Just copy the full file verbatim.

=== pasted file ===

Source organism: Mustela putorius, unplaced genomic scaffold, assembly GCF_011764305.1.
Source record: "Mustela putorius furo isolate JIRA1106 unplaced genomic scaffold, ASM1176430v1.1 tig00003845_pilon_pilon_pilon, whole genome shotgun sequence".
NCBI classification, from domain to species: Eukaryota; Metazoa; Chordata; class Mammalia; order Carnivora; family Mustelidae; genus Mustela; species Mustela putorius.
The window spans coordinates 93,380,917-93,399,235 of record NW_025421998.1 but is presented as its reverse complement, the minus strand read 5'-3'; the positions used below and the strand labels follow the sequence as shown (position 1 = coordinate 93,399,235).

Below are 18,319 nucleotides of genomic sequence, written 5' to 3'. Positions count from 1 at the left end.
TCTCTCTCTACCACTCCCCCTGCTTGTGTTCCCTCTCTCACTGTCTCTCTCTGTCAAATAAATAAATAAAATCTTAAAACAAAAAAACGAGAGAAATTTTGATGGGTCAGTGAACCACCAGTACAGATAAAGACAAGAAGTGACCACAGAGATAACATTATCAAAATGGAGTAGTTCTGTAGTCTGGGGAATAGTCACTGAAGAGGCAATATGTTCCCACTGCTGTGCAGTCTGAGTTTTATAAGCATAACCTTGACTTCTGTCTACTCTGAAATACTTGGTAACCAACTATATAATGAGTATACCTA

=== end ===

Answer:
Source organism: Mustela putorius, unplaced genomic scaffold, assembly GCF_011764305.1.
Source record: "Mustela putorius furo isolate JIRA1106 unplaced genomic scaffold, ASM1176430v1.1 tig00003845_pilon_pilon_pilon, whole genome shotgun sequence".
NCBI classification, from domain to species: Eukaryota; Metazoa; Chordata; class Mammalia; order Carnivora; family Mustelidae; genus Mustela; species Mustela putorius.
The window spans coordinates 93,380,917-93,399,235 of record NW_025421998.1 but is presented as its reverse complement, the minus strand read 5'-3'; the positions used below and the strand labels follow the sequence as shown (position 1 = coordinate 93,399,235).

Below are 18,319 nucleotides of genomic sequence, written 5' to 3'. Positions count from 1 at the left end.
TCTCTCTCTACCACTCCCCCTGCTTGTGTTCCCTCTCTCACTGTCTCTCTCTGTCAAATAAATAAATAAAATCTTAAAACAAAAAAACGAGAGAAATTTTGATGGGTCAGTGAACCACCAGTACAGATAAAGACAAGAAGTGACCACAGAGATAACATTATCAAAATGGAGTAGTTCTGTAGTCTGGGGAATAGTCACTGAAGAGGCAATATGTTCCCACTGCTGTGCAGTCTGAGTTTTATAAGCATAACCTTGACTTCTGTCTACTCTGAAATACTTGGTAACCAACTATATAATGAGTATACCTA